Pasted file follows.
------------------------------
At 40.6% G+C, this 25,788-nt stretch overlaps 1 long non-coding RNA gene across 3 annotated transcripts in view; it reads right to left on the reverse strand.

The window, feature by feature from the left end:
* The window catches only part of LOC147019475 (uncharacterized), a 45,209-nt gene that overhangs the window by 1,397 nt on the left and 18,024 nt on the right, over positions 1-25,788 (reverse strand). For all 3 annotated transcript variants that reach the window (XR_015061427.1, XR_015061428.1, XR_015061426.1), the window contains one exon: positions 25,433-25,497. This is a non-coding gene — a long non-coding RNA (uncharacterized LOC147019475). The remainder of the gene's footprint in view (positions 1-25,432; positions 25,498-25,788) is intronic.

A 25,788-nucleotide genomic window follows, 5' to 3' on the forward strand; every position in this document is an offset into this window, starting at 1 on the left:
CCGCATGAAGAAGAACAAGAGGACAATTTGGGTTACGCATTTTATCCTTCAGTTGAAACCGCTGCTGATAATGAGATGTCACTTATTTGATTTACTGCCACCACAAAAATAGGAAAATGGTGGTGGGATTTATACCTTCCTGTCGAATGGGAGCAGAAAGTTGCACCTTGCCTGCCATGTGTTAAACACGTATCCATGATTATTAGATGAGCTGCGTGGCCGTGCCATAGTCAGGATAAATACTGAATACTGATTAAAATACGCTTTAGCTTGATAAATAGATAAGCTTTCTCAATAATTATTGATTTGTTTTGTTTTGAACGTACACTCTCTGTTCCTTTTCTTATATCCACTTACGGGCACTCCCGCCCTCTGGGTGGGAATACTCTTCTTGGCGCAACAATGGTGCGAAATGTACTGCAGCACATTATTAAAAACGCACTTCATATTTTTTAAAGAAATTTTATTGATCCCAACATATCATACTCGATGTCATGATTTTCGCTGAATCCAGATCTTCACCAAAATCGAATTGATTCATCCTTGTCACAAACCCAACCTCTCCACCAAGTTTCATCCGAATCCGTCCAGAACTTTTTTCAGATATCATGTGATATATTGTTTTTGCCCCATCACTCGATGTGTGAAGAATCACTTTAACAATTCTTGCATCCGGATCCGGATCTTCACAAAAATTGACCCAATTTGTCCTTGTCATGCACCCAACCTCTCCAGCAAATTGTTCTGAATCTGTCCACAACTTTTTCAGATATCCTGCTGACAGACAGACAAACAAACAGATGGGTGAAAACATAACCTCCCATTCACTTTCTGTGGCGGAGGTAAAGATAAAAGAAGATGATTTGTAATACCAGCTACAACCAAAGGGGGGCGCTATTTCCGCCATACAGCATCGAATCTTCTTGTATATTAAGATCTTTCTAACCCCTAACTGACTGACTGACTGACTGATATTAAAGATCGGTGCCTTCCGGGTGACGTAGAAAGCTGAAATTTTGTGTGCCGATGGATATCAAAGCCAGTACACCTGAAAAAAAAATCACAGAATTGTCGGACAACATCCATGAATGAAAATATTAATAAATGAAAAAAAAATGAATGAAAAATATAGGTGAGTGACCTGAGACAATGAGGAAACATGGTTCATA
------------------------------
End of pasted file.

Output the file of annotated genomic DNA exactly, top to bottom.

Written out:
At 40.6% G+C, this 25,788-nt stretch overlaps 1 long non-coding RNA gene across 3 annotated transcripts in view; it reads right to left on the reverse strand.

The window, feature by feature from the left end:
* The window catches only part of LOC147019475 (uncharacterized), a 45,209-nt gene that overhangs the window by 1,397 nt on the left and 18,024 nt on the right, over positions 1-25,788 (reverse strand). For all 3 annotated transcript variants that reach the window (XR_015061427.1, XR_015061428.1, XR_015061426.1), the window contains one exon: positions 25,433-25,497. This is a non-coding gene — a long non-coding RNA (uncharacterized LOC147019475). The remainder of the gene's footprint in view (positions 1-25,432; positions 25,498-25,788) is intronic.

A 25,788-nucleotide genomic window follows, 5' to 3' on the forward strand; every position in this document is an offset into this window, starting at 1 on the left:
CCGCATGAAGAAGAACAAGAGGACAATTTGGGTTACGCATTTTATCCTTCAGTTGAAACCGCTGCTGATAATGAGATGTCACTTATTTGATTTACTGCCACCACAAAAATAGGAAAATGGTGGTGGGATTTATACCTTCCTGTCGAATGGGAGCAGAAAGTTGCACCTTGCCTGCCATGTGTTAAACACGTATCCATGATTATTAGATGAGCTGCGTGGCCGTGCCATAGTCAGGATAAATACTGAATACTGATTAAAATACGCTTTAGCTTGATAAATAGATAAGCTTTCTCAATAATTATTGATTTGTTTTGTTTTGAACGTACACTCTCTGTTCCTTTTCTTATATCCACTTACGGGCACTCCCGCCCTCTGGGTGGGAATACTCTTCTTGGCGCAACAATGGTGCGAAATGTACTGCAGCACATTATTAAAAACGCACTTCATATTTTTTAAAGAAATTTTATTGATCCCAACATATCATACTCGATGTCATGATTTTCGCTGAATCCAGATCTTCACCAAAATCGAATTGATTCATCCTTGTCACAAACCCAACCTCTCCACCAAGTTTCATCCGAATCCGTCCAGAACTTTTTTCAGATATCATGTGATATATTGTTTTTGCCCCATCACTCGATGTGTGAAGAATCACTTTAACAATTCTTGCATCCGGATCCGGATCTTCACAAAAATTGACCCAATTTGTCCTTGTCATGCACCCAACCTCTCCAGCAAATTGTTCTGAATCTGTCCACAACTTTTTCAGATATCCTGCTGACAGACAGACAAACAAACAGATGGGTGAAAACATAACCTCCCATTCACTTTCTGTGGCGGAGGTAAAGATAAAAGAAGATGATTTGTAATACCAGCTACAACCAAAGGGGGGCGCTATTTCCGCCATACAGCATCGAATCTTCTTGTATATTAAGATCTTTCTAACCCCTAACTGACTGACTGACTGACTGATATTAAAGATCGGTGCCTTCCGGGTGACGTAGAAAGCTGAAATTTTGTGTGCCGATGGATATCAAAGCCAGTACACCTGAAAAAAAAATCACAGAATTGTCGGACAACATCCATGAATGAAAATATTAATAAATGAAAAAAAAATGAATGAAAAATATAGGTGAGTGACCTGAGACAATGAGGAAACATGGTTCATA